$$\mathrm{HI }=\mathrm{ Cm}-\mathrm{Cn}$$

To obtain the Cn, the patients’ expected medical expenditures and utilization for each year were needed. We used a generalized linear model (GLM) with the variables described above to estimate the expected medical needs for computing the HI [25].

The following equation developed by Wagstaff was used to measure the CI of health expenditures and frequency of medical utilization [26].

$$C=\frac{2}{\mu }cov({y}_{i},{R}_{i})$$

where C is the CI, μ is the mean of the dependent health variable, and cov (yi, Ri) is the covariance of the health variable of the ith individual, yi, and the fractional income level rank of the ith individual, Ri. We calculated the HI of both the RD patients and control groups from 2006 to 2018 and compared trends using the SAS 9.4 statistics package and Microsoft Excel 2020.


Data characteristics

The subjects’ characteristics are presented in Table 1. After matching, the data had 141,493 matches in 2006 and 296,846 in 2018. The mean age increased from 42.5 years in 2006 to 48.8 in 2018. There was a significant difference every year in the distribution of income level, disability ratio, and the number of chronic diseases between the RD group and the control group. The RD group had more persons eligible for Medical Aid and patients with the highest income than the control group. The RD group also had more disabled patients than the control group (20.1% – 24.1% vs. 5.7 – 7.1%). The average number of chronic conditions was higher in RD patients than in the control group (2.74 – 3.46 vs. 1.14 – 1.82).

Table 1 Characteristics of the subjects

Concentration index and horizontal inequity index of the subjects

The Cn, Cm, and HI of healthcare utilization, inpatient utilization, outpatient utilization, total expenditures, inpatient expenditures, and outpatient expenditures of RD patients are presented in Fig. 1. For RD patients, the healthcare utilization Cm decreased until 2009 (-0.0097 to -0.0282) and rose to -0.0099 in 2012. After 2012, the Cm level trended at a similar level. Values below 0 over the study period indicated that patients with low incomes utilized healthcare services more than patients with high incomes (pro-poor). The Cn of total healthcare utilization decreased, indicating that the needs of poorer patients for medical care had increased. The Cm and Cn values of total healthcare utilization have elevated the HI value above 0 since 2011. This means that considering the medical needs of the RD patients by income level, patients with higher incomes utilized medical services more than those with lower incomes. The Cm for RD inpatient utilization steadily increased (-0.0974 to -0.0261), and the Cn stayed in a range between -0.0868 and -0.0648. The HI followed the trend of the Cm as a positive value from 2010. Outpatient utilization Cm values stayed below 0 throughout the entire period, with a significant increase in 2012 (-0.0474 to -0.0154). After adjusting with the Cn, the outpatient utilization HI values became close to 0 (-0.0095 to 0.0119). When the values were compared, the outpatient utilization HI represented less inequity in any direction than the inpatient utilization HI.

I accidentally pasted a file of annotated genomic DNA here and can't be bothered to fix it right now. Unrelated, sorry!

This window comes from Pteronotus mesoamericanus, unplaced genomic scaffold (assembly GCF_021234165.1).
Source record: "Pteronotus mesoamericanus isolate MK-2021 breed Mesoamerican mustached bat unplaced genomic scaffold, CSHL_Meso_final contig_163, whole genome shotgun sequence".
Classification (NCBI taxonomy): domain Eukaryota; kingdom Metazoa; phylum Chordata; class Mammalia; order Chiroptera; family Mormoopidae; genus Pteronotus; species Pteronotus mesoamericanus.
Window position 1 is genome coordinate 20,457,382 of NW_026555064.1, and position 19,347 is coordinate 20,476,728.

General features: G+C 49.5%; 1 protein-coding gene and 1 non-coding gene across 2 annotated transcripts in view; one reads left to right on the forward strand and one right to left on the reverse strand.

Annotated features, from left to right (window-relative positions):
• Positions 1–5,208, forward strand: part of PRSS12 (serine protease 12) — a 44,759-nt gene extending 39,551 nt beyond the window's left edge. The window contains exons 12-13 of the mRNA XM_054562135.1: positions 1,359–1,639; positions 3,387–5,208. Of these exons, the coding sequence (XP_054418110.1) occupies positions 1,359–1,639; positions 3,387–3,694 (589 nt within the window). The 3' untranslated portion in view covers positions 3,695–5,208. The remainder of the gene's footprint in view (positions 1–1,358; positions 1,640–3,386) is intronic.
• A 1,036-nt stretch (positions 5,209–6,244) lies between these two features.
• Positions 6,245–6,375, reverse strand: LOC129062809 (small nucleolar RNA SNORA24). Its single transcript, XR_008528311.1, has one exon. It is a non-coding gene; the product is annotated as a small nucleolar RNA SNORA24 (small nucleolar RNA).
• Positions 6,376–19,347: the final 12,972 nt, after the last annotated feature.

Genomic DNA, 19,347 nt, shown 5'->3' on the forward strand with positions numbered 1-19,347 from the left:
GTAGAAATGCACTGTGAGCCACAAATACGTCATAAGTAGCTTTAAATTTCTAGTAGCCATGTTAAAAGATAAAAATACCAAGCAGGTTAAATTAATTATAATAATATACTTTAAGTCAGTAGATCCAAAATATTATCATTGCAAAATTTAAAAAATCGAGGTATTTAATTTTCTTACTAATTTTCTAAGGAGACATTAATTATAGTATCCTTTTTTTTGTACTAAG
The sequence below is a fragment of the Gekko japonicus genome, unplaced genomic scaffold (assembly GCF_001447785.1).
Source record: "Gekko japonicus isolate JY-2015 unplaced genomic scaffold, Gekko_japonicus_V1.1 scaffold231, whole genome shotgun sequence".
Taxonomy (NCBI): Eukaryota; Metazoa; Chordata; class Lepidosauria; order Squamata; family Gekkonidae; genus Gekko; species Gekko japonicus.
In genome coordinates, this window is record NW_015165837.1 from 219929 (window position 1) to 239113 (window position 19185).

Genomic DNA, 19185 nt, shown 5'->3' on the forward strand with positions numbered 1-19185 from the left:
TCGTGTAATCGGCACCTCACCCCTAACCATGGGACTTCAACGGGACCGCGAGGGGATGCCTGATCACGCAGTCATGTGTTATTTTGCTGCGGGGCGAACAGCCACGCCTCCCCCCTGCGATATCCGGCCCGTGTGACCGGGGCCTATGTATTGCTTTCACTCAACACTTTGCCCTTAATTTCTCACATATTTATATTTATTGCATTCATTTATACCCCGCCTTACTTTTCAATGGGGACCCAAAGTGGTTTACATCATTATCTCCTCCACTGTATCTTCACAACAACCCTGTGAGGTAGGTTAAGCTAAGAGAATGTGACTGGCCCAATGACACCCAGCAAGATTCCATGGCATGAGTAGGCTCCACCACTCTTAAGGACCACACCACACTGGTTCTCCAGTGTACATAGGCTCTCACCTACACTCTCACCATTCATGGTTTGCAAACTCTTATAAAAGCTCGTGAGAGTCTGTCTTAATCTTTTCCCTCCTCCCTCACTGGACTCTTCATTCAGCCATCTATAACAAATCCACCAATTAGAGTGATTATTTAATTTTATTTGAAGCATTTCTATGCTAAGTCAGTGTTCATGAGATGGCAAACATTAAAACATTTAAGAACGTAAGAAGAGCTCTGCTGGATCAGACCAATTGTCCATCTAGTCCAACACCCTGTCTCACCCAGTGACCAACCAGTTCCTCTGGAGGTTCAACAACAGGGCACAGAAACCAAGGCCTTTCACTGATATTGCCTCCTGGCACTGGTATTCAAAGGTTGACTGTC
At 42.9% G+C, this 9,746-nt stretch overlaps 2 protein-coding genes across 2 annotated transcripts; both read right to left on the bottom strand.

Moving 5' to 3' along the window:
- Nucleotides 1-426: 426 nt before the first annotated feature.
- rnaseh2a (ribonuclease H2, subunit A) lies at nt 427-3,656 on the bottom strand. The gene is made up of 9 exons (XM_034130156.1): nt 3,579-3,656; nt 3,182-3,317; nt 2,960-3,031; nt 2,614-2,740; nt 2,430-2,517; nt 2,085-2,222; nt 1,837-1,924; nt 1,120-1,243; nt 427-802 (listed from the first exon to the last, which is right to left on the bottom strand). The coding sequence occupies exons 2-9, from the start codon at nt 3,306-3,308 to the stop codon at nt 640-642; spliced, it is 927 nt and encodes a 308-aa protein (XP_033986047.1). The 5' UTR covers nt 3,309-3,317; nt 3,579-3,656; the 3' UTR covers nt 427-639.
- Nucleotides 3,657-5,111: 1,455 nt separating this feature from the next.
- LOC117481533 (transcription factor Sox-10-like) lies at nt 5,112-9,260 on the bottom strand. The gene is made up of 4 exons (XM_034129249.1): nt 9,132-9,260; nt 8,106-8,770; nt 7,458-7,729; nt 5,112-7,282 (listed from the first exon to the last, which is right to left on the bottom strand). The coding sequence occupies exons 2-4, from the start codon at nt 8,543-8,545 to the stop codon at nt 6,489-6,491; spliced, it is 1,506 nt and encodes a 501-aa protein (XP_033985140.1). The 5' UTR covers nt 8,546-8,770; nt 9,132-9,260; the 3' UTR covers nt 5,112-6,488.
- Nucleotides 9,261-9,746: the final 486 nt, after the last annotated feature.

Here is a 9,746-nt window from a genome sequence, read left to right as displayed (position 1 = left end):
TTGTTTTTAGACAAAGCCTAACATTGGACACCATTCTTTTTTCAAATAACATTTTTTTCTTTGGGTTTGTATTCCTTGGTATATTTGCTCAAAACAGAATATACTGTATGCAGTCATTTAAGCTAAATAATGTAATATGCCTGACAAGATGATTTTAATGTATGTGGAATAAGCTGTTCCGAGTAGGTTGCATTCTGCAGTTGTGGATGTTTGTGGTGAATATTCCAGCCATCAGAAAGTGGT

Fig. 1
figure 1

Concentration indices of rare disease patients

The total healthcare expenditure Cm of RD patients increased from -0.1126 to -0.0424. Over the same period, Cn values remained similar (-0.0542 to 0.0386), and HI came close to 0, representing near-equity in healthcare expenditures since 2009 (-0.0640 to 0.0035). The Cm values of inpatient expenditures were generally higher than the Cm values of total expenditures (-0.0989 to 0.0154), while the Cn values of inpatient expenditures were lower than those of total expenditures (-0.0680 to -0.0473). The HI of RD patients’ inpatient expenditures followed the trend in Cm (-0.0422 ~ 0.0386), with values above 0 (pro-rich) since 2009. The outpatient expenditure Cm measures were lower than other expenditure indexes and increased over time (-0.1583 to -0.067). The Cn of outpatient expenditures trended within a range of -0.0587 to -0.0363. The HI of the outpatient expenditure stayed below 0 throughout the entire period (-0.1104 to -0.0284). The HI values of medical expenditures indicated that patients with higher incomes utilized more inpatient services than those with lower incomes. The complete index data of RD patients can be found in Supplementary Table 1.

The Cn, Cm, and HI of healthcare utilization, inpatient utilization, outpatient utilization, total expenditures, inpatient expenditures, and outpatient expenditures of the control group are presented in Supplementary Table 2. All of the control group indexes showed less fluctuation than those of the RD patients. The Cm, Cn, and HI values for total healthcare utilization ranged between -0.0183 and -0.0080, -0.0117 and -0.0017, and -0.0112 and -0.004, respectively. The inpatient utilization Cm and Cn values were close to each other, resulting in near-zero HI values (-0.0326 to -0.0264, -0.0304 to -0.0255, and -0.0067 to -0.00002, respectively). The Cm and Cn values for outpatient utilization in the control group were also similar, and the HI values were close to 0 (-0.0146 to -0.0044, -0.0159 to -0.0067, and -0.0053 to -0.01156, respectively). The Cm values for total medical expenditures in the control group were negative values that were higher than the Cn values, resulting in positive HI values over the entire period (-0.0221 to -0.0144, -0.0287 to -0.0228, and 0.0029 to 0.0085, respectively). The trends in Cm, Cn, and HI values were similar to inpatient expenditures. Nevertheless, the gap between Cm and Cn values was slightly larger, resulting in slightly higher HI values (-0.0309 to -0.0243, -0.0208 to -0.0120, and 0.0070 to 0.0126, respectively).